dystrophies and their clinicians? Clearly, there is cause for optimism in that treatment may become available within the next few years. Gene therapy is perhaps the most promising approach. Photoreceptor rescue has now been demonstrated in a number of animal models of inherited retinal disease, including mice and dogs that lack RPE65 . The ﬁ rst gene therapy trial in humans with early onset retinal dystrophies as a result of mutations in RPE65 is due to start within the next two years, and if this is successful, treatment of other disorders such as Lrat deﬁ ciency will follow.
Laboratory experiment was aimed to determine the appropriate hydraulic ratio between the important cross-sections ofthe modification device, and next to influence ofthe modifier amount and the pressure altitude on values of residual magnesium, as necessary conditions for the formation of spheroidal graphite. There are a large number of possible influences during modification process and to eliminate them these variables were determined for the measurement - change of amount of modifier, the change of pressure altitude modification. The variables set as unchanging were - cross-sectional areas of flow of modification device, chemical composition ofthe initial cast iron, the method of melting, overheating temperature ofthe initial cast iron, modifier - type, granulation, the amount of inoculants.
dye presented bands at 273 and 402 nm. There is an initial increase ofthe absorption of these bands up to the irst 10 h which can be seen clearly in Figure 2. After this initial period, the intensity of these bands decreases and a new band at 320-330 nm, typical of oxidized QTX, starts to grow-in (Figure 2B). This band can be associated to that found by Kinart et al. 11 at 310 nm, during the electro-oxidation and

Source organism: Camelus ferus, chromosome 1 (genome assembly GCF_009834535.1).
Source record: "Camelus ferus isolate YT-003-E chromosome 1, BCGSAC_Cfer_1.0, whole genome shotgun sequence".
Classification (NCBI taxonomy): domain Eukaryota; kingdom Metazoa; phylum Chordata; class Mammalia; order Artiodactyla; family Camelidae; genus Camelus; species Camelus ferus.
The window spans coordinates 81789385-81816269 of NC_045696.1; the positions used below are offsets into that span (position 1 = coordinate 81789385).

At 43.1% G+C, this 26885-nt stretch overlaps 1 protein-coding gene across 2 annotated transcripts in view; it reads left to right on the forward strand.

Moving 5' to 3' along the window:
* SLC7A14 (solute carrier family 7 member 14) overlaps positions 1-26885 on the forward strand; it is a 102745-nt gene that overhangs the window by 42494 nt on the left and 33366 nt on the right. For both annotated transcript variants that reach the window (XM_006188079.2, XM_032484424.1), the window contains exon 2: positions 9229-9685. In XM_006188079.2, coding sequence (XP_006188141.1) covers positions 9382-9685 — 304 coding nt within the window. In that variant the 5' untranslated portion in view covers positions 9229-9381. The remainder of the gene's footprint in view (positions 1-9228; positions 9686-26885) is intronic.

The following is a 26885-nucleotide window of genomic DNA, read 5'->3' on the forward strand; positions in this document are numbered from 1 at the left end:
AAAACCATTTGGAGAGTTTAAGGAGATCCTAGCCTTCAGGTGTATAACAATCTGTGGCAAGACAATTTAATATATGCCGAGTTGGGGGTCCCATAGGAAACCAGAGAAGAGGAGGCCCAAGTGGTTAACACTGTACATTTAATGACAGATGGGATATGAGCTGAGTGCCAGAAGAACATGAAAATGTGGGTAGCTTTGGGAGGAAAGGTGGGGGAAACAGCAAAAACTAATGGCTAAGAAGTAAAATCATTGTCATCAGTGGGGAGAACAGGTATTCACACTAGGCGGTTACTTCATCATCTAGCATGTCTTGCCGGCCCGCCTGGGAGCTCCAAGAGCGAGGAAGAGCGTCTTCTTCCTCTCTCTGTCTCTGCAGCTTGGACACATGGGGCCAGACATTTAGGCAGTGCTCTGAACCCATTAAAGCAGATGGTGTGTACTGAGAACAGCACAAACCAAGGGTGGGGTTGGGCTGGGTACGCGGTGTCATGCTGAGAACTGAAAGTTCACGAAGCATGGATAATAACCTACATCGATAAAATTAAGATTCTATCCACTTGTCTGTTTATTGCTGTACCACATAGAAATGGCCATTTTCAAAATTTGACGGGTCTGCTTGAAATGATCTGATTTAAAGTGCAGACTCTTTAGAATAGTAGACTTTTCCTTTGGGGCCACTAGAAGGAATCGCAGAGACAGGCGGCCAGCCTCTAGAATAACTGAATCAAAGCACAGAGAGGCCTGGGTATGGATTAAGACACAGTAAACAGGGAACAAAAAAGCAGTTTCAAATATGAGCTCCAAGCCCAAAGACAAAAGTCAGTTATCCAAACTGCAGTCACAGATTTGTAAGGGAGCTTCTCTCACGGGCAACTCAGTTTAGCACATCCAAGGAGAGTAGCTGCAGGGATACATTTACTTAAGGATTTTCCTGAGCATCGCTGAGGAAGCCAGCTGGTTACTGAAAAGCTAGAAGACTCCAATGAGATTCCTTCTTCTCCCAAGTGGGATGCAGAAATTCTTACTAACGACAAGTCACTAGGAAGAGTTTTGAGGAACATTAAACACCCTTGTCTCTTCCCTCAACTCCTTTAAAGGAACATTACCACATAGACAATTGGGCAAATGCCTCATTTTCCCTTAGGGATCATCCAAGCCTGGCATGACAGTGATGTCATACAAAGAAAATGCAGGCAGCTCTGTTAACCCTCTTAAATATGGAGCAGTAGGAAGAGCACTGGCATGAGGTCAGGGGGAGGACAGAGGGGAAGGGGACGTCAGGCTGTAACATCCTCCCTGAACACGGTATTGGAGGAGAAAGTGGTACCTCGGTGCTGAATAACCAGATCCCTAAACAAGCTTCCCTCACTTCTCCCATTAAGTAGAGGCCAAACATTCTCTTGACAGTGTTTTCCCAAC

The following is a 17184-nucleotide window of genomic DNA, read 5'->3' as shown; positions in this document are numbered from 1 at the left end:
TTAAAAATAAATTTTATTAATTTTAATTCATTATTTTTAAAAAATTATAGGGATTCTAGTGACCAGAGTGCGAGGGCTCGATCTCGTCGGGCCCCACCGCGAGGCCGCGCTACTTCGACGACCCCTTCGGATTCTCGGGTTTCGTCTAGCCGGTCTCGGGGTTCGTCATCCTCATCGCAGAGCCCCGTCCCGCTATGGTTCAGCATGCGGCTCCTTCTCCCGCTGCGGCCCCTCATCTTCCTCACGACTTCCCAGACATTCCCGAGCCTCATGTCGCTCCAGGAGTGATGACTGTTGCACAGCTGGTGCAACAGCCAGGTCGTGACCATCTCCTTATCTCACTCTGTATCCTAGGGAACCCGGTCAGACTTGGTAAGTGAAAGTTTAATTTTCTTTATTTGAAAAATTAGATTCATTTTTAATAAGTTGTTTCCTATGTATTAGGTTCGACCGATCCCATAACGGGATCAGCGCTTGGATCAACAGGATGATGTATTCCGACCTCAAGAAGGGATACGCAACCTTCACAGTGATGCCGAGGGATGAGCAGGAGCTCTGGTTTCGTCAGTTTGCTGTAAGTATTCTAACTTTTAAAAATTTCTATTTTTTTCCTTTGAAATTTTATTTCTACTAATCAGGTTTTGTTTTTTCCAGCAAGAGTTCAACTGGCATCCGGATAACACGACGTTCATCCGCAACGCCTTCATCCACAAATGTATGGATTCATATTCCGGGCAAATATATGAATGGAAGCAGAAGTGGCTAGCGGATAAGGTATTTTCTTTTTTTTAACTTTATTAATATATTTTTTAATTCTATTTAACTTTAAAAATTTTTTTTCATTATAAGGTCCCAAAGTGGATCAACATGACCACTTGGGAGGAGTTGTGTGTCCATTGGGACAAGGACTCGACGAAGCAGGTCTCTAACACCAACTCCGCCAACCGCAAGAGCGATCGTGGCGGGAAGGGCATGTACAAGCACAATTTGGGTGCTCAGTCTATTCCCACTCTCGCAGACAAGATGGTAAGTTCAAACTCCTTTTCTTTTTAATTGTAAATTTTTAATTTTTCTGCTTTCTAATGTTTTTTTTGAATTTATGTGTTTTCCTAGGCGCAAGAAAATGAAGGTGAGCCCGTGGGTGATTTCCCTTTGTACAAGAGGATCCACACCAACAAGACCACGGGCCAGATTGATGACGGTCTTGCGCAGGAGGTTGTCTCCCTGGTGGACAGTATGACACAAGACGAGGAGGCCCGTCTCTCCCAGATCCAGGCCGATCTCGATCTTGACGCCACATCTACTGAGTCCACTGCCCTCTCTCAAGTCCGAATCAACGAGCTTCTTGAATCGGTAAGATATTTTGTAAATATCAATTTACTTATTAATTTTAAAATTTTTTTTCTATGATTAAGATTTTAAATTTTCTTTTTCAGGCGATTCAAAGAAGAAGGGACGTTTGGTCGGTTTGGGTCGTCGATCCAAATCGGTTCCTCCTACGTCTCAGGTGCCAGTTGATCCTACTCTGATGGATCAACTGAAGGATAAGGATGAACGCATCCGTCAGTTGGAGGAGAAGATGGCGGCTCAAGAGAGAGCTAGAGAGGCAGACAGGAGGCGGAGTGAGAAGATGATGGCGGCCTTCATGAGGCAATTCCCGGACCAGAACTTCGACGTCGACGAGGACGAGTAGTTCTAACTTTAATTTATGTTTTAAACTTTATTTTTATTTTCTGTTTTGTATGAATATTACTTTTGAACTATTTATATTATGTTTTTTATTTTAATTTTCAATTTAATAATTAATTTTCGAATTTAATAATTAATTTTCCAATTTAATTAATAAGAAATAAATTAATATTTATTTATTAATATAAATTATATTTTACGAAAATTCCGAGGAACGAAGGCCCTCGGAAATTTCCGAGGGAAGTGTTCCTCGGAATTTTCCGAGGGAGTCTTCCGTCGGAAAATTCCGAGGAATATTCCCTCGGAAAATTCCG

Olympus Camedia C-7070. For scanning electron micro- scopy, tissue samples from three mature females were used. Small pieces ofthe oviductal gland were fixed in 2.5% glutaraldehyde in 0.05 M sodium cacodylate buffer with 12% sucrose (Hyder et al., 1983), for 12 hours at 4 °C and post fixed in 1% osmium tetroxide inthe same buffer for 90 minutes at 4 °C. Samples were washed inthe same buffer, dehydrated in graded acetona, dried by critical point, coated with Au-Pd bythe ion-sputtering method and examined in an Evo 40 XVP (Cambridge, England) scanning electron microscope at 6 KeV. Part of these samples was also embedded in Spurr’s low density resin and semithin sections were stained with 1% tolui- dine blue.
ACCs ofthe nose and paranasal sinuses are rare and show a peculiar clinical history. These tumors commonly arise from a mass or epistaxis and have propensity for perineural invasion and early hematogenous spread. 1 This could be observed in part inthe present case, with the patients showing recurrent episodes of nosebleed. According to Lloyd et al, 14 ACCs grow unnoticed and are therefore diagnosed late, a fact contribut- ing to the poor prognosis of these tumors and the difﬁculty in achieving complete surgical resection.